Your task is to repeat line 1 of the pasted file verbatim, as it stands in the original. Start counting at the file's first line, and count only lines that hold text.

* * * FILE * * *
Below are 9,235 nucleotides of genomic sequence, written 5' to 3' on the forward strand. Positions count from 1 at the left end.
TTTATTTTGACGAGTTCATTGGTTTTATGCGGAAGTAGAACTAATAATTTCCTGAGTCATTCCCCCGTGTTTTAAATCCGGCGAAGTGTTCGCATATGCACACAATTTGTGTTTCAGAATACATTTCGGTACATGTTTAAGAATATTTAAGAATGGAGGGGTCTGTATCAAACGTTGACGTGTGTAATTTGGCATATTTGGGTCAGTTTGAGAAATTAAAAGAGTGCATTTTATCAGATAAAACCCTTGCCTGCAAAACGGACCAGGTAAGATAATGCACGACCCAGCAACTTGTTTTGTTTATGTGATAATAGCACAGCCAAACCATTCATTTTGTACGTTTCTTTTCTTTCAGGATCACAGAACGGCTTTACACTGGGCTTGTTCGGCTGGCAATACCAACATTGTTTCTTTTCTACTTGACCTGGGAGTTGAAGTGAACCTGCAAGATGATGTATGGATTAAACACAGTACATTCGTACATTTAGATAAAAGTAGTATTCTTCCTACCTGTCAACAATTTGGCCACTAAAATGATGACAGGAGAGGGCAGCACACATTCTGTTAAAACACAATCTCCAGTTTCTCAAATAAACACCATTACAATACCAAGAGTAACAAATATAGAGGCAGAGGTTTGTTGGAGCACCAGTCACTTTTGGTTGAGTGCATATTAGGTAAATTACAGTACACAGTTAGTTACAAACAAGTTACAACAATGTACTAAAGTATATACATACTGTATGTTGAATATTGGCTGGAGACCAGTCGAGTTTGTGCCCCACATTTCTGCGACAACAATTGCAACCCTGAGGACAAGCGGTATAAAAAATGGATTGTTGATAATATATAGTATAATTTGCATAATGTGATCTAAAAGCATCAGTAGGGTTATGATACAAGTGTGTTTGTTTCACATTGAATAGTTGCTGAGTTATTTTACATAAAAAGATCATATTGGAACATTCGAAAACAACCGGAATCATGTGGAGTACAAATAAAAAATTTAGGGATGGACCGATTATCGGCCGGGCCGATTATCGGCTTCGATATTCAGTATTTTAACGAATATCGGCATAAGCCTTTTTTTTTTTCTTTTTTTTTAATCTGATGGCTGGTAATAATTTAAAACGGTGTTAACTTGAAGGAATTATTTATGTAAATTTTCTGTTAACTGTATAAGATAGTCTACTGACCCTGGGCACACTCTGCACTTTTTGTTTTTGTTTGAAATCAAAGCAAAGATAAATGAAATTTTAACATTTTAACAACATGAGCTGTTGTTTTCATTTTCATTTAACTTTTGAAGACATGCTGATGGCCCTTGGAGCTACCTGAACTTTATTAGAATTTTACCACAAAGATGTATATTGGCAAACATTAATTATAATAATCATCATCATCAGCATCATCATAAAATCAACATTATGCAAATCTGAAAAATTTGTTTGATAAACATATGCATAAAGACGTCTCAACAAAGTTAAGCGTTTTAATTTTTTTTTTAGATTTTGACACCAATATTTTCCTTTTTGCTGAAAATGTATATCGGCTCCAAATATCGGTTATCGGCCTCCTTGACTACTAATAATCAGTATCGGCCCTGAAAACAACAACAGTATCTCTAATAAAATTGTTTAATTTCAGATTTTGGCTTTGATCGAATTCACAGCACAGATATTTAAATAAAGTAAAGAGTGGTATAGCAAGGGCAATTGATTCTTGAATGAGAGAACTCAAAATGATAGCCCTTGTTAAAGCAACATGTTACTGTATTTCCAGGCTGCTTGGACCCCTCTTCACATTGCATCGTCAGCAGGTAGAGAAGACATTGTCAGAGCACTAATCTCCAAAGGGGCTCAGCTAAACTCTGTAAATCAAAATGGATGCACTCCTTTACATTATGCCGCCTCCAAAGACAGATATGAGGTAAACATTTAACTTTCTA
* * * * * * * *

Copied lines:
Below are 9,235 nucleotides of genomic sequence, written 5' to 3' on the forward strand. Positions count from 1 at the left end.